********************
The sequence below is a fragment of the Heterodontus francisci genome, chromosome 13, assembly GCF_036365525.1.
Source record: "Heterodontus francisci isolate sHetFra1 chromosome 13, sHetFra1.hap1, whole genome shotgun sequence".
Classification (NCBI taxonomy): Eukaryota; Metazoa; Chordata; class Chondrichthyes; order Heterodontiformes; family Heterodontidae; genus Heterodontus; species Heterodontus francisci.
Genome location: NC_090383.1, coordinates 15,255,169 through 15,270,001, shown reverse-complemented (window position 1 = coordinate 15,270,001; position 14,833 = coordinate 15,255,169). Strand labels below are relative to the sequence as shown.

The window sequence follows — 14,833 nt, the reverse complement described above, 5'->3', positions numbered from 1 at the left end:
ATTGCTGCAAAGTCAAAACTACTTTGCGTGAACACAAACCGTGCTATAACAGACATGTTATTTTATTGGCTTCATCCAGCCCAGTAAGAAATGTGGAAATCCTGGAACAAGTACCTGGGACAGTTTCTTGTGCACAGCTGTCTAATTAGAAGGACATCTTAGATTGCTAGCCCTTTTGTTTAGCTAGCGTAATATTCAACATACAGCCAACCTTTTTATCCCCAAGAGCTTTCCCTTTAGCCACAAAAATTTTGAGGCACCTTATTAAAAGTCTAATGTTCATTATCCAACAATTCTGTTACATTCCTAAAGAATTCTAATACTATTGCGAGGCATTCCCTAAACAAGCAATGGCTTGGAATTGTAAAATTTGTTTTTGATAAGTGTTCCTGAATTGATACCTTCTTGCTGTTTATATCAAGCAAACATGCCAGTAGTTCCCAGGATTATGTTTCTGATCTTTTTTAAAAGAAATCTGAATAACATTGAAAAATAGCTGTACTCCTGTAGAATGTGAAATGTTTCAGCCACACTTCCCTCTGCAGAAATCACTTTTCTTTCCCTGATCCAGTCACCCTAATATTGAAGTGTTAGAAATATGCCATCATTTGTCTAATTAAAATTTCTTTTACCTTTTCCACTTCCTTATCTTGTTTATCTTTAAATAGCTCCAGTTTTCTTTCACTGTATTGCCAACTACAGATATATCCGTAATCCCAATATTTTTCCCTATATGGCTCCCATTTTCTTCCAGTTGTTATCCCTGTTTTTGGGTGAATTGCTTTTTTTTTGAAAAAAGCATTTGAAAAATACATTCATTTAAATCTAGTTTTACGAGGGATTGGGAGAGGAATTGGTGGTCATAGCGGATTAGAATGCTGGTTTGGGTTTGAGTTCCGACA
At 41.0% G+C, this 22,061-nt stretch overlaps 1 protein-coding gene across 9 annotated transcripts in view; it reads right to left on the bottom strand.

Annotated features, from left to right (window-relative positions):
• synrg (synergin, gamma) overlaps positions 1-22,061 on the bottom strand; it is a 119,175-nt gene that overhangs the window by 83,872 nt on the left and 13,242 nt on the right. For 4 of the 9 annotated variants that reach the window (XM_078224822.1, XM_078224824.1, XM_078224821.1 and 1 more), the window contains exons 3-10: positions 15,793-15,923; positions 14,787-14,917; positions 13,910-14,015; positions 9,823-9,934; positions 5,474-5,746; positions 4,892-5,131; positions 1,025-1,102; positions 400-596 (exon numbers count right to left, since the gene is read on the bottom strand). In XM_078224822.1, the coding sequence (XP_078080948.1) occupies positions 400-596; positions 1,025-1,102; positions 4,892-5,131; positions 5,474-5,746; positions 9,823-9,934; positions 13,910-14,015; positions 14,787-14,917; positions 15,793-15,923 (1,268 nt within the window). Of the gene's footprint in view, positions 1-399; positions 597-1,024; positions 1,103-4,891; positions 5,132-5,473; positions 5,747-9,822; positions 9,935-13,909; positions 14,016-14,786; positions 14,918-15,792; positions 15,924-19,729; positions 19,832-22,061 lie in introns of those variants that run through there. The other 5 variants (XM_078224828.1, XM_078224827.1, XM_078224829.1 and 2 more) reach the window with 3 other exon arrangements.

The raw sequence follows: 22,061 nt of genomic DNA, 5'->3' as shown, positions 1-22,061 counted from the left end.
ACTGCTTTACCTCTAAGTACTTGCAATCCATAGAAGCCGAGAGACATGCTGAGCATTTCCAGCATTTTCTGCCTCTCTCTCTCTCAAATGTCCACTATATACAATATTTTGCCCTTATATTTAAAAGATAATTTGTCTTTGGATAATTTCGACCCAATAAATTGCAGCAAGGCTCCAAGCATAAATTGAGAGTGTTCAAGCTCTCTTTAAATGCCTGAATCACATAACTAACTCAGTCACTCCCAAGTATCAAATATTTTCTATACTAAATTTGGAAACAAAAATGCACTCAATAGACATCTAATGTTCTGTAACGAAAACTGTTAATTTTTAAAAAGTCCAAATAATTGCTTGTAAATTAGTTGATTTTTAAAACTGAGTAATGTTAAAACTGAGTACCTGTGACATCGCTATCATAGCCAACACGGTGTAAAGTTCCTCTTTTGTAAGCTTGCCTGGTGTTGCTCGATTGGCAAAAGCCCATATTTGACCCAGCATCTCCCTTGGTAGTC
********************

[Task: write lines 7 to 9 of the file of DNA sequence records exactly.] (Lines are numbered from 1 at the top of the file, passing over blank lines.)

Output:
At 41.0% G+C, this 22,061-nt stretch overlaps 1 protein-coding gene across 9 annotated transcripts in view; it reads right to left on the bottom strand.

Annotated features, from left to right (window-relative positions):
• synrg (synergin, gamma) overlaps positions 1-22,061 on the bottom strand; it is a 119,175-nt gene that overhangs the window by 83,872 nt on the left and 13,242 nt on the right. For 4 of the 9 annotated variants that reach the window (XM_078224822.1, XM_078224824.1, XM_078224821.1 and 1 more), the window contains exons 3-10: positions 15,793-15,923; positions 14,787-14,917; positions 13,910-14,015; positions 9,823-9,934; positions 5,474-5,746; positions 4,892-5,131; positions 1,025-1,102; positions 400-596 (exon numbers count right to left, since the gene is read on the bottom strand). In XM_078224822.1, the coding sequence (XP_078080948.1) occupies positions 400-596; positions 1,025-1,102; positions 4,892-5,131; positions 5,474-5,746; positions 9,823-9,934; positions 13,910-14,015; positions 14,787-14,917; positions 15,793-15,923 (1,268 nt within the window). Of the gene's footprint in view, positions 1-399; positions 597-1,024; positions 1,103-4,891; positions 5,132-5,473; positions 5,747-9,822; positions 9,935-13,909; positions 14,016-14,786; positions 14,918-15,792; positions 15,924-19,729; positions 19,832-22,061 lie in introns of those variants that run through there. The other 5 variants (XM_078224828.1, XM_078224827.1, XM_078224829.1 and 2 more) reach the window with 3 other exon arrangements.